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Greenville Literacy Association (GLA) Announces Leadership Transition

Posted By Ashlee Tolbert, Chair Greenville Literacy Association Board of Directors, Monday, August 20, 2018
Greenville Literacy Association’s Board of Directors announced the acceptance of the voluntary resignation of Executive Director Jocelyn Slaughter effective August 24, 2018.
“Jocelyn has accepted a local opportunity that will not only allow her to continue to serve those needing a second chance but also to spend more time with her family,” said Ashlee Tolbert, Greenville Literacy’s board president. “I would like to thank Jocelyn for her hard work and commitment while at GLA. I have enjoyed working closely with her and I wish her nothing but success in all of her endeavors. She will be missed.”
In a statement, Slaughter said, “I am honored to have been chosen in 2016 as the Executive Director of Greenville Literacy Association, an organization dedicated to changing lives through the power of adult education and literacy. I am confident that the organization is in good hands and will continue to serve those needing its services.”
Tolbert added, “There is never a perfect time for transition, but our organization is equipped to navigate this change. Our donors, partners, staff and board of directors appreciate Jocelyn’s service to GLA and our community.”

GLA’s Board of Directors, under Tolbert’s leadership, will begin a search for a new Executive Director and will announce its Interim Executive Director in the near future.

ABOUT GLA: Greenville Literacy Association (GLA) has served Greenville, South Carolina and surrounding areas for over 50 years. GLA is the largest community-based adult literacy program in South Carolina and is one of the most highly developed in the nation. GLA recruits and trains community volunteers to provide instruction for adults who need help with basic education, GED studies, WorkKeys/WIN test preparation, and English as a Second Language (ESL). The organization operates three fully-equipped and staffed learning centers across Greenville County and assists church and neighborhood literacy programs near these centers. For more information, call 864-467-3456 or visit the GLA website at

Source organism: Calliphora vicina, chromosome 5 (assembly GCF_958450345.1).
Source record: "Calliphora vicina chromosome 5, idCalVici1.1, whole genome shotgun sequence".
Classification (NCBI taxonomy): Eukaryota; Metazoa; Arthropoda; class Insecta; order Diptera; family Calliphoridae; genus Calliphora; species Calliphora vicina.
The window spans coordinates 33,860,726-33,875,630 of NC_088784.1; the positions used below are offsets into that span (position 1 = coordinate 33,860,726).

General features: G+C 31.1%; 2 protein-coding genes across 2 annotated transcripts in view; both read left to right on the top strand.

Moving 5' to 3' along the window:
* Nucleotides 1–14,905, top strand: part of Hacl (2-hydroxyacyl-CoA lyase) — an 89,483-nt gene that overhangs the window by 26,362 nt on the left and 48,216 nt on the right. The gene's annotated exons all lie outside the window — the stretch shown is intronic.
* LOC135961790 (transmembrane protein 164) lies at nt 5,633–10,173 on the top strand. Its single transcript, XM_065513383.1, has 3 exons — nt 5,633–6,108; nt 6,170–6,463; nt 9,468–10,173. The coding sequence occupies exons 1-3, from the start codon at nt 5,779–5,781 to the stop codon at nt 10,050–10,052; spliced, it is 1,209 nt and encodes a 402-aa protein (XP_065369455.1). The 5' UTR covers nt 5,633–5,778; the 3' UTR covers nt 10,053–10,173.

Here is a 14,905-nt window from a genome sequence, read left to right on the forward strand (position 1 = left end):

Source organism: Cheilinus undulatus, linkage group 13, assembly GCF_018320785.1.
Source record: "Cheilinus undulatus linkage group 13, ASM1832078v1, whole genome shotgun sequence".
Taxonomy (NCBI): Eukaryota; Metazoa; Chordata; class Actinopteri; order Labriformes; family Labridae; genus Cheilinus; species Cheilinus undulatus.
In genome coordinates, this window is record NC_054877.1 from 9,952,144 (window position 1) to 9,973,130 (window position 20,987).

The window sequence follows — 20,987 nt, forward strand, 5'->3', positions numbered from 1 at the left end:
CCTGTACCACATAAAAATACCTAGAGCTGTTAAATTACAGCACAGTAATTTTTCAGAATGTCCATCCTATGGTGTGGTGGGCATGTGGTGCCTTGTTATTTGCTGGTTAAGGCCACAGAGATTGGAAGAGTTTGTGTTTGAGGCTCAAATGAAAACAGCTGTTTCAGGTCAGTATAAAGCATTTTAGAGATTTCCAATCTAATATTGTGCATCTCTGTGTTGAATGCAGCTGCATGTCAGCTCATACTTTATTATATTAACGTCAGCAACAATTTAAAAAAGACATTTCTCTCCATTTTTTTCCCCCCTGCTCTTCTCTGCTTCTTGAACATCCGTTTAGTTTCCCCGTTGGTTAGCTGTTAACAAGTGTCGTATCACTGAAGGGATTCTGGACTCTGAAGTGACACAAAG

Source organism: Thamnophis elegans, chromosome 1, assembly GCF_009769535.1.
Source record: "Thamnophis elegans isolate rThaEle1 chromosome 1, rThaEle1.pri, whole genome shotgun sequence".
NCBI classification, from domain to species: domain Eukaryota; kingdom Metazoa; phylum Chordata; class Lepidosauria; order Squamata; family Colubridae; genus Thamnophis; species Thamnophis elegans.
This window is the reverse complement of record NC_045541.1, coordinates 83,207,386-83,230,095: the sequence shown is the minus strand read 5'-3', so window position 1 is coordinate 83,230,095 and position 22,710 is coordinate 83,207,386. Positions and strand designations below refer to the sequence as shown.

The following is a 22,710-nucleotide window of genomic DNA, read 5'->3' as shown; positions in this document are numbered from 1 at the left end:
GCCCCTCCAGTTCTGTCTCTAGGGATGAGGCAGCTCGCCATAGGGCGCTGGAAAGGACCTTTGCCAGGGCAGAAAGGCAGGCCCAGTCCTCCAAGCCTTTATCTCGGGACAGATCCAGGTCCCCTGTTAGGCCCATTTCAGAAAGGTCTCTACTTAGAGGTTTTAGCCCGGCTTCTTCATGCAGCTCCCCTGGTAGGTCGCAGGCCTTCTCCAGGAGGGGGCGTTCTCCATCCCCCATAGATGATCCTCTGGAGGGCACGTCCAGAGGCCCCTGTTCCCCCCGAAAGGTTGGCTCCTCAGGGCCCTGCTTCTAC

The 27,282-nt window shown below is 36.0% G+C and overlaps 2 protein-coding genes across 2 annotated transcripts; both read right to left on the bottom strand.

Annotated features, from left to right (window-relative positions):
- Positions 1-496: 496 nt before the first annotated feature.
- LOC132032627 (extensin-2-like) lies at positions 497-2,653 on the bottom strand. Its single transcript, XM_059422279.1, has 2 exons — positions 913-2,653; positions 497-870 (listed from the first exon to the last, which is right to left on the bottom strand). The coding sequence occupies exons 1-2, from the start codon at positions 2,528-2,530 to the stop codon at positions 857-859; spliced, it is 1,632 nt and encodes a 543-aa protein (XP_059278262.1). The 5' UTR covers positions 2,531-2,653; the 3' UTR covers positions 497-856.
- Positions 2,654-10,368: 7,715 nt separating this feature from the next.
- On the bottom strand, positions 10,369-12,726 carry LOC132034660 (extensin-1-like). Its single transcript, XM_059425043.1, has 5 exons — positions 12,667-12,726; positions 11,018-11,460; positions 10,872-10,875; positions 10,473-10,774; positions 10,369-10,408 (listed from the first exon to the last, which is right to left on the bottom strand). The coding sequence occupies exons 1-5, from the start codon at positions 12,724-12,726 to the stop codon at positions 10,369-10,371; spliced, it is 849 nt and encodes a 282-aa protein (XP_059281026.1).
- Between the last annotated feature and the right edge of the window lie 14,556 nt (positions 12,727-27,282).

Tags:  executive director  Greenville Literacy Association  leadership 


Fred R. Sheheen Non-Profit Leadership Institute

Posted By Evrik Gary, Thursday, July 19, 2018

Great news non-profit leaders! The Non-Profit Leadership Institute is accepting applications for the 2018-19 program and we have even better news if your organization deals with issues of poverty, child literacy, underserved youth, or workforce development… Duke Energy has provided NPLI with scholarships to cover the full tuition ($350) for 10 participants from non-profits that serve those issues! On top of that, those participants’ organizations will be given a mini grant worth $1,000!

Click Here For Application Form

All applications are due by Aug. 8th. Classes will begin on Sept. 13th (9:30am – 4pm) and be held in Lake City, SC. Scholarship recipients will be decided after all applications are submitted.

For more information and application forms please visit our website at or contact Evrik Gary at 843-661-1199 (

The goal of NPLI is to provide a higher level of professional skills for the non-profit sector and a greater coordination of efforts to serve the people of the state.  Experts from the public, private, and non-profit sectors across the country will address the institute on various topics to provide the latest thinking in the non-profit sector. Also, there will be valuable networking opportunities among the participants.

Topics will include:

* leadership;

* program development and delivery;

* human resource development, including board members and volunteers;

* effective financial resource development and management;

* programmatic and organizational issues related to data collection and reporting;

* visibility, including managing external relations;

* public policy; and,

* case studies.


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Tags:  Financial Management  Grants  Leadership  Resource Development